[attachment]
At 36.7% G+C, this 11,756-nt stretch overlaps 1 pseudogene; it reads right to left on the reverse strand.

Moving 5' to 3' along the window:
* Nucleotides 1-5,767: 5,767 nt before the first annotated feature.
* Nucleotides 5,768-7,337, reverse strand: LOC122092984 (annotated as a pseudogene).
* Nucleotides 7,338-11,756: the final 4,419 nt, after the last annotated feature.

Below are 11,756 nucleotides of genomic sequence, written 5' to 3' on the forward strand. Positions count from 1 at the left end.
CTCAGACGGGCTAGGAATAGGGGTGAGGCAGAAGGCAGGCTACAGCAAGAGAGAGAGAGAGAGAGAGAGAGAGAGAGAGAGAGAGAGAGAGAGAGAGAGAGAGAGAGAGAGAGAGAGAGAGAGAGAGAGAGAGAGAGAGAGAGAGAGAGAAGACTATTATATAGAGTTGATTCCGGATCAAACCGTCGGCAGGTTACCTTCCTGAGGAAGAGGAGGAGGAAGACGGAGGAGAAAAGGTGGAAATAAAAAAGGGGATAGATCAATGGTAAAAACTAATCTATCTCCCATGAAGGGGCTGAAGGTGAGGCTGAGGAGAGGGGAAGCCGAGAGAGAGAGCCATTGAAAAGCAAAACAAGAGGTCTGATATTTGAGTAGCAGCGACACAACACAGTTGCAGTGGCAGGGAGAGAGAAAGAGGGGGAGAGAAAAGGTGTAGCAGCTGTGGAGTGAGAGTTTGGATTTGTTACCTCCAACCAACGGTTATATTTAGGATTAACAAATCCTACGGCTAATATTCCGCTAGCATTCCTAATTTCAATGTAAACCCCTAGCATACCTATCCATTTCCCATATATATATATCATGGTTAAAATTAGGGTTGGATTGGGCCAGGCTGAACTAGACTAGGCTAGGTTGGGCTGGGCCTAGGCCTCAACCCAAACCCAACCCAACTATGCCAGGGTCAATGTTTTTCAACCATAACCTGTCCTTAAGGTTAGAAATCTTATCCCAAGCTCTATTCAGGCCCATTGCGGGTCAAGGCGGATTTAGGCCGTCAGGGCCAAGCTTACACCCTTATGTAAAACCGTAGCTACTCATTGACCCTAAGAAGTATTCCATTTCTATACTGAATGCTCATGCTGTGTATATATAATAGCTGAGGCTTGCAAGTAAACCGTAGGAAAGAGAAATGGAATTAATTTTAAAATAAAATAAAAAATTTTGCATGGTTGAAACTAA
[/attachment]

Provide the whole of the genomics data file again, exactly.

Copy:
At 36.7% G+C, this 11,756-nt stretch overlaps 1 pseudogene; it reads right to left on the reverse strand.

Moving 5' to 3' along the window:
* Nucleotides 1-5,767: 5,767 nt before the first annotated feature.
* Nucleotides 5,768-7,337, reverse strand: LOC122092984 (annotated as a pseudogene).
* Nucleotides 7,338-11,756: the final 4,419 nt, after the last annotated feature.

Below are 11,756 nucleotides of genomic sequence, written 5' to 3' on the forward strand. Positions count from 1 at the left end.
CTCAGACGGGCTAGGAATAGGGGTGAGGCAGAAGGCAGGCTACAGCAAGAGAGAGAGAGAGAGAGAGAGAGAGAGAGAGAGAGAGAGAGAGAGAGAGAGAGAGAGAGAGAGAGAGAGAGAGAGAGAGAGAGAGAGAGAGAGAGAGAGAGAAGACTATTATATAGAGTTGATTCCGGATCAAACCGTCGGCAGGTTACCTTCCTGAGGAAGAGGAGGAGGAAGACGGAGGAGAAAAGGTGGAAATAAAAAAGGGGATAGATCAATGGTAAAAACTAATCTATCTCCCATGAAGGGGCTGAAGGTGAGGCTGAGGAGAGGGGAAGCCGAGAGAGAGAGCCATTGAAAAGCAAAACAAGAGGTCTGATATTTGAGTAGCAGCGACACAACACAGTTGCAGTGGCAGGGAGAGAGAAAGAGGGGGAGAGAAAAGGTGTAGCAGCTGTGGAGTGAGAGTTTGGATTTGTTACCTCCAACCAACGGTTATATTTAGGATTAACAAATCCTACGGCTAATATTCCGCTAGCATTCCTAATTTCAATGTAAACCCCTAGCATACCTATCCATTTCCCATATATATATATCATGGTTAAAATTAGGGTTGGATTGGGCCAGGCTGAACTAGACTAGGCTAGGTTGGGCTGGGCCTAGGCCTCAACCCAAACCCAACCCAACTATGCCAGGGTCAATGTTTTTCAACCATAACCTGTCCTTAAGGTTAGAAATCTTATCCCAAGCTCTATTCAGGCCCATTGCGGGTCAAGGCGGATTTAGGCCGTCAGGGCCAAGCTTACACCCTTATGTAAAACCGTAGCTACTCATTGACCCTAAGAAGTATTCCATTTCTATACTGAATGCTCATGCTGTGTATATATAATAGCTGAGGCTTGCAAGTAAACCGTAGGAAAGAGAAATGGAATTAATTTTAAAATAAAATAAAAAATTTTGCATGGTTGAAACTAA